- Start date: 1 January 2021
- End date: 31 December 2024
- Funder: UKRI
- Value: £4.35 Million
- Partners and collaborators: UCL, Loughborough University, Imperial College London, University of Sheffield, Lancaster University, British Geological Survey.
- Primary investigator: Professor Leon Black
- Co-investigators: Dr Costas Velis, Professor Ornella Iuorio, Prof. Susan A Bernal
- External co-investigators: Julia Stegemann (UCL), Mohamad Osmani (Loughborough University), Rupert Myers (Imperial College), John Provis (University of Sheffield),
The National Interdisciplinary Circular Economy Research Centre for Mineral-based Construction Materials aims to develop the scientific and socio-economic understanding and technological basis for design and implementation of systems, processes and policy that will support the transition to a sustainable Circular Economy, particularly for built environment infrastructure, using case studies for mineral-based construction materials (MCM). NICER-CMCM research will seek to enable transformative change to circular processes and practices over the whole MCM value chain, with creation of economic value from reduced use of energy and virgin raw materials, and progress towards the United Nations Sustainable Development Goals (SDGs), including reduction of waste and greenhouse gas (GHG) emissions and protection of natural capital.
These aims will be achieved through advanced training of 15 postdoctoral researchers (PDRs) and more than 20 doctoral students. The PDRs will work on interlinked, seminal projects developed in collaboration with industrial stakeholders to yield actionable solutions for implementation in the initial 4y period of the Centre, in relation to 3 key interconnected Challenges:
- Dynamic Spatial Modelling of MCM Stocks, Flows & Impacts
- Technological Innovation for MCM Demand Reduction, Circularity & Impact Reduction
- Systemic Enablers for Circularity of MCM
The objective of Challenge 1 is to characterise and model the flows and stocks of MCM over their whole life cycles, and the resulting environmental, social and economic impacts.The modelling will be used: a) to prioritise flows and processes for intervention, by identifying sources of supply and demand, failures of linear approaches, and barriers and opportunities for circularity, and b) for scenario analysis, to examine the potential effects, benefits and trade-offs associated with material substitutions and changes in policy and technology (interactively with Challenges 2 and 3) on system circularity and impacts.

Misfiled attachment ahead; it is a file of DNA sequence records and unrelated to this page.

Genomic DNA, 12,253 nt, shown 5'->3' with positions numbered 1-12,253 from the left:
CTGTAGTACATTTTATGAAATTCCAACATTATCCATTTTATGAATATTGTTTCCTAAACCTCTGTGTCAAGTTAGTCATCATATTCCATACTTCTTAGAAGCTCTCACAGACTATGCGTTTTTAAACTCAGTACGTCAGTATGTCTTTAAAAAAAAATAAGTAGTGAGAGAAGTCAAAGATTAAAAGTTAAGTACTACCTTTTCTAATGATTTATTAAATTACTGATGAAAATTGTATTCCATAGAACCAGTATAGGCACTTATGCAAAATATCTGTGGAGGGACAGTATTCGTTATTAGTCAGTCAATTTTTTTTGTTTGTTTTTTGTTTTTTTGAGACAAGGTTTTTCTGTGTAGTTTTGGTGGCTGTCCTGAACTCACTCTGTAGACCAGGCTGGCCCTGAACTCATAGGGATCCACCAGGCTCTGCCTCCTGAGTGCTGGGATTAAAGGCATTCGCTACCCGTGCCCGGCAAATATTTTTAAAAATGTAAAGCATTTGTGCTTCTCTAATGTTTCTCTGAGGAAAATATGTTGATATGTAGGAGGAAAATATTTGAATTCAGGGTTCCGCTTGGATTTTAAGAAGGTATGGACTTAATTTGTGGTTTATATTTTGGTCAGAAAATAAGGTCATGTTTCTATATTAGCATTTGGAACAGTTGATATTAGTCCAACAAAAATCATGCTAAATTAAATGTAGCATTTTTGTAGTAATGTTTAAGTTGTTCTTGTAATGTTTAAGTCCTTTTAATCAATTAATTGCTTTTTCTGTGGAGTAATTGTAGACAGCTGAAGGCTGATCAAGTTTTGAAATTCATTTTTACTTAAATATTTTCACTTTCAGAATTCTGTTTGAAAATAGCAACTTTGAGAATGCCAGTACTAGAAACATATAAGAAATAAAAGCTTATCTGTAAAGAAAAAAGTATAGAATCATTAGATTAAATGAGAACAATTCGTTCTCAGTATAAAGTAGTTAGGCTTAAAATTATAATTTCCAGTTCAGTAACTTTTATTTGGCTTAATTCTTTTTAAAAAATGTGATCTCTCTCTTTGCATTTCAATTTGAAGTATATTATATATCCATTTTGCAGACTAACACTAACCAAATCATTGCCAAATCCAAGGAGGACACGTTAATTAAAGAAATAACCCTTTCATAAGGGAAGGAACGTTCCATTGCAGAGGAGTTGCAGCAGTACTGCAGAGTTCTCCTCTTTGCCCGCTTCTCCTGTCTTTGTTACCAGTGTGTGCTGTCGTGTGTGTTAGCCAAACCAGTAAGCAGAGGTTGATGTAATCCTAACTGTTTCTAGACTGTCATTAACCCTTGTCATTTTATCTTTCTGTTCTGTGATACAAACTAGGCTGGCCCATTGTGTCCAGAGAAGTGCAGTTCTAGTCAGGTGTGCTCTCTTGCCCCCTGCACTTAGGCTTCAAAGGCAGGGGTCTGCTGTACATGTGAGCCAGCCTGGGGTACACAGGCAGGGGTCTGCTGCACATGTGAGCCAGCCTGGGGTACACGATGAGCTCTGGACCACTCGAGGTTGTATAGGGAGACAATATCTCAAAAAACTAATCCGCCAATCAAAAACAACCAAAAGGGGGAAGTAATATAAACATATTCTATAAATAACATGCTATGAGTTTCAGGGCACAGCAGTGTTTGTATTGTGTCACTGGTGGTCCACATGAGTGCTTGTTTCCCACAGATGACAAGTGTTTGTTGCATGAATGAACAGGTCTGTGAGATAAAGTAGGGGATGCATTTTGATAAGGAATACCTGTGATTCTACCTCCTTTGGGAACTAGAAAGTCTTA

The objective of Challenge 2 is to develop the technical understanding for each life cycle stage of MCM and new technologies to reduce their demand, enable their circularity, and create economic value while improving their environmental and social impacts. Identified opportunities for transformative technological changes will feed back to the scenario modelling in Challenge 1 and MCM circular economy business model in Challenge 3.
The objective of Challenge 3 is to create a framework for implementing eco-design for MCMs and proposing changes to the practices of businesses throughout the whole value chain and system, including investors, to remove barriers and create market support for adoption of circular materials and technologies, as well as changes in policy and regulation that will support these new business practices.
The Independent Advisory Board will help shape the direction of the Centre and support uptake of 16 Cross-Cutting Themes that are fundamental for a successful transition to a sustainable Circular Economy, across all the Challenges and projects: Circular Economy Principles, Sustainable Development Goals, Resilience, Metrics, Standards, Education, Behaviour Change, Digital Innovation, Virgin Materials Demand, Industrial Symbiosis, GHG Emissions / Energy, Natural Capital, Social Impacts, Business Impacts, Policy Impacts and Other Impacts (eg air pollution, water use, unintended consequences, trade-offs with other systems).